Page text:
This is part 2 of an on-going blog series about why you need an estate plan. No estate plan is ever the same because no two families are the same or have the same wishes for the distribution of their assets.
In Part 1, we discussed how state law will dictate where your assets go if you fail to execute a valid estate plan. This blog will focus on what happens if you have a blended family, a second marriage, or children who are not born outside of marriage
Roughly forty percent of families with children are “blended” families. Spouses have had prior relationships and bring children to the new marriage. What was novel in the 1970’s era of the “Brady Bunch” is now very common.
If you are part of a blended marriage, it is especially important to have good estate planning documents in place. You may consider your stepchildren as part of your family and want them to inherit a share of your assets. As long as you make your stepchildren beneficiaries in your will or trust they will inherit the share you specify. This is the same for step-grandchildren. However, if you have no will or trust in place when you die, state law does not consider stepchildren your natural heirs and they will receive nothing from your estate, even if they’ve been in your life for decades!.
A will or trust is also crucial if there are assets like farmland inherited from your family that you do not wish to pass to your spouse or stepchildren. If you have assets you wish to keep in your biological family, or to pass on certain members of your biological family, be sure to have estate planning documents in place stating this specifically. Without a valid plan, if your spouse outlives you, they could inherit this land and ten sell it or leave it to their own children instead of it staying in your family lineage.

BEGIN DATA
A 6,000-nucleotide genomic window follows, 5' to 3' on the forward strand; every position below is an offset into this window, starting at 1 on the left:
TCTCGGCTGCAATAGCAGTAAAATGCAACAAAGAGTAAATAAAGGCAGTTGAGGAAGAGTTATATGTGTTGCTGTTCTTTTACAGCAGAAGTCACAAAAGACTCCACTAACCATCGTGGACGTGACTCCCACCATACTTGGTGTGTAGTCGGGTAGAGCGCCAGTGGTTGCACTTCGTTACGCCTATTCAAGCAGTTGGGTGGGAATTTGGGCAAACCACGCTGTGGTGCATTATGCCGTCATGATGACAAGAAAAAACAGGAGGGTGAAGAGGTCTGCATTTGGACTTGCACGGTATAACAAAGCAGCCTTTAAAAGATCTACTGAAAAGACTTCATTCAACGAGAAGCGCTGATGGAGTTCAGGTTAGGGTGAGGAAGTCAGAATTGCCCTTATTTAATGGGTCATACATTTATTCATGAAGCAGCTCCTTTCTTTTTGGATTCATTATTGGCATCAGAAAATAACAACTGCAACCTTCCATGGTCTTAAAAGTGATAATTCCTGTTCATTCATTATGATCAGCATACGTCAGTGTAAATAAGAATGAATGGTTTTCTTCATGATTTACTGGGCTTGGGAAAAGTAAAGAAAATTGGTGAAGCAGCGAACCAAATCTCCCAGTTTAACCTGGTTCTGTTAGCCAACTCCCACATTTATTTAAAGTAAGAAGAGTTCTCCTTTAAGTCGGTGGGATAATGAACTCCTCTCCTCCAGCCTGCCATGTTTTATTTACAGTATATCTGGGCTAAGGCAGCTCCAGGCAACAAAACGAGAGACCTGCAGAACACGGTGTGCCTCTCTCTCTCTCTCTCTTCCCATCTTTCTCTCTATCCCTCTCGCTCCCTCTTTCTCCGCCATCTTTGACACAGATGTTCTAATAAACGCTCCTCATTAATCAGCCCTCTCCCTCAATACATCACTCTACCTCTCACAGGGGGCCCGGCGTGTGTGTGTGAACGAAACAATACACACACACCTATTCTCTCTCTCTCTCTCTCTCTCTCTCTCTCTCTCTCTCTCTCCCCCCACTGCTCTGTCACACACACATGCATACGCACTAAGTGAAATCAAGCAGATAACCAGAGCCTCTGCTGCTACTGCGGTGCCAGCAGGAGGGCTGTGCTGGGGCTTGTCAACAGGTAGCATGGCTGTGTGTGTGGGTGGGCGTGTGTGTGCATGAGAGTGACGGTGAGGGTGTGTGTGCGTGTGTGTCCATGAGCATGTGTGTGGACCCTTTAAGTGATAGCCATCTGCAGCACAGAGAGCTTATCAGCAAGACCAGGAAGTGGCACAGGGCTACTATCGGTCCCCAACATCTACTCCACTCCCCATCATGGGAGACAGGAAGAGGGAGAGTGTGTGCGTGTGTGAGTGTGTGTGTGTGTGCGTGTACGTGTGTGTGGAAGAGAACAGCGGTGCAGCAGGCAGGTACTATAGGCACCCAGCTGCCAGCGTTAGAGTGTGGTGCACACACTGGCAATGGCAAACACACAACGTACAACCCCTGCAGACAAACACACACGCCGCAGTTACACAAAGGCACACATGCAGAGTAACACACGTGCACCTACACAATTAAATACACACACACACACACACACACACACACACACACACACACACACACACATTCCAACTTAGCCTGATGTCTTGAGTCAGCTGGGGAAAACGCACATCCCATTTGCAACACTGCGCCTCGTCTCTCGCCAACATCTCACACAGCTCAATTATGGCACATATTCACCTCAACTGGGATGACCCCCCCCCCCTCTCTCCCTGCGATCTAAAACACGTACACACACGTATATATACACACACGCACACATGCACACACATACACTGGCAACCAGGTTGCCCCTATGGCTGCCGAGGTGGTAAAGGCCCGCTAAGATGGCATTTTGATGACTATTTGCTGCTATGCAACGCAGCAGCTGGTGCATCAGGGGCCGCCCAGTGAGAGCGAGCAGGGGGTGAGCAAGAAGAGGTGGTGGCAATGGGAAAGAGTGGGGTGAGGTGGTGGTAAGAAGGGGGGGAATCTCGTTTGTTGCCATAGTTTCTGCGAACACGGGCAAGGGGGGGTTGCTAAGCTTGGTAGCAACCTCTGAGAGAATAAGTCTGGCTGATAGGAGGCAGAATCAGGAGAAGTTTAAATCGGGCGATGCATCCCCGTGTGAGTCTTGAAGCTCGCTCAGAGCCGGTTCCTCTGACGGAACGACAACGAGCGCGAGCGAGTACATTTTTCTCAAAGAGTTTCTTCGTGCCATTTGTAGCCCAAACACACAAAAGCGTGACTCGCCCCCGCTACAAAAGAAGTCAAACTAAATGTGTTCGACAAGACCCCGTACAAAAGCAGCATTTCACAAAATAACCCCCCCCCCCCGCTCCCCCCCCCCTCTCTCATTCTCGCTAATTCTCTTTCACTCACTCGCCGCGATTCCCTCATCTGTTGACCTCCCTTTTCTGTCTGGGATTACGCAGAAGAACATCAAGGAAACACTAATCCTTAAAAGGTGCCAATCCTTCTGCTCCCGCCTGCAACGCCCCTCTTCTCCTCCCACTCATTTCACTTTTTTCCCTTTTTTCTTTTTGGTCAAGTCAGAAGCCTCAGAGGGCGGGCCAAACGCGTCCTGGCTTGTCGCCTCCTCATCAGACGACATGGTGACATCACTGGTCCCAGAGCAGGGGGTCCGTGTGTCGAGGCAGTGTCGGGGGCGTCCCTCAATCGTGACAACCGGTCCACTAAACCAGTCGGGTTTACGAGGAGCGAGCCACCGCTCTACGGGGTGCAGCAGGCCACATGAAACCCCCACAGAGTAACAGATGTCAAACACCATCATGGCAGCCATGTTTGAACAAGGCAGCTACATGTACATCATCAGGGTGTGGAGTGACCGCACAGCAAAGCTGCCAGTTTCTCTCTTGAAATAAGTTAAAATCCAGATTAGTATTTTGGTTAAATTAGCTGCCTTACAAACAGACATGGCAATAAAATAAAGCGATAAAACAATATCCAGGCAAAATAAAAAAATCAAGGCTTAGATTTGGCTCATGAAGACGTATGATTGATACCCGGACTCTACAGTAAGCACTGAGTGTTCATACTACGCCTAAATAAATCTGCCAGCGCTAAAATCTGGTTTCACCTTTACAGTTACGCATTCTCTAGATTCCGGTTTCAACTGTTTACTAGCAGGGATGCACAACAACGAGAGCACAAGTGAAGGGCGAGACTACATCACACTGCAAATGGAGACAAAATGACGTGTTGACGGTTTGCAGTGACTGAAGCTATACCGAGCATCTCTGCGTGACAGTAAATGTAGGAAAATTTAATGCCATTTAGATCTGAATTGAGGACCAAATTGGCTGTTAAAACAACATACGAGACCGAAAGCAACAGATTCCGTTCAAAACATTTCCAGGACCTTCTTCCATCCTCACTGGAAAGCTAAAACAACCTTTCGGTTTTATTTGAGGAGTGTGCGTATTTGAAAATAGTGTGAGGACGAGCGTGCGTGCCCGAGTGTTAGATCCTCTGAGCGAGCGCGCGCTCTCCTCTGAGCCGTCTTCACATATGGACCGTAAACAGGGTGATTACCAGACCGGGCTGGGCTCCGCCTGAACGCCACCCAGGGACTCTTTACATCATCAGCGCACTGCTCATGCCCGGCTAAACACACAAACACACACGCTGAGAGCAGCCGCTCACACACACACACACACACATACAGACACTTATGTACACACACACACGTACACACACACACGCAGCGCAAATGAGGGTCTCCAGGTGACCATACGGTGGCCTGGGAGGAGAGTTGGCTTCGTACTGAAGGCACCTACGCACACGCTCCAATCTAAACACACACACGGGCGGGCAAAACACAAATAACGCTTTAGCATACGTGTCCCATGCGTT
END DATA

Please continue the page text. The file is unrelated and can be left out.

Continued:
Powers of attorney are also important in this situation. Blended families often consist of many members, with stepchildren, multiple sets of grandparents, and others involved. Each spouse in a blended family needs to think carefully about who will take care of their financial and health care decisions if they are unable to – especially if their spouse also becomes incapacitated. Sometimes each spouse in a blended family prefers that their biological child take over health care decisions if their spouse cannot. In other cases, you may have a stepchild in a medical field you would prefer to make those decisions. Powers of attorney will make your choices clear and put them into effect.
Every blended family is different. In some cases, partners can be uncomfortable discussing who will make decisions for them when they are incapacitated, and who they want to receive assets when they are gone. Even if the topic is challenging, it is best to make your wishes clear with estate planning documents. That way, conflict and confusion will be avoided when a crisis or unexpected death occurs.
Give us a call and we can discuss what options are best for you estate plan today!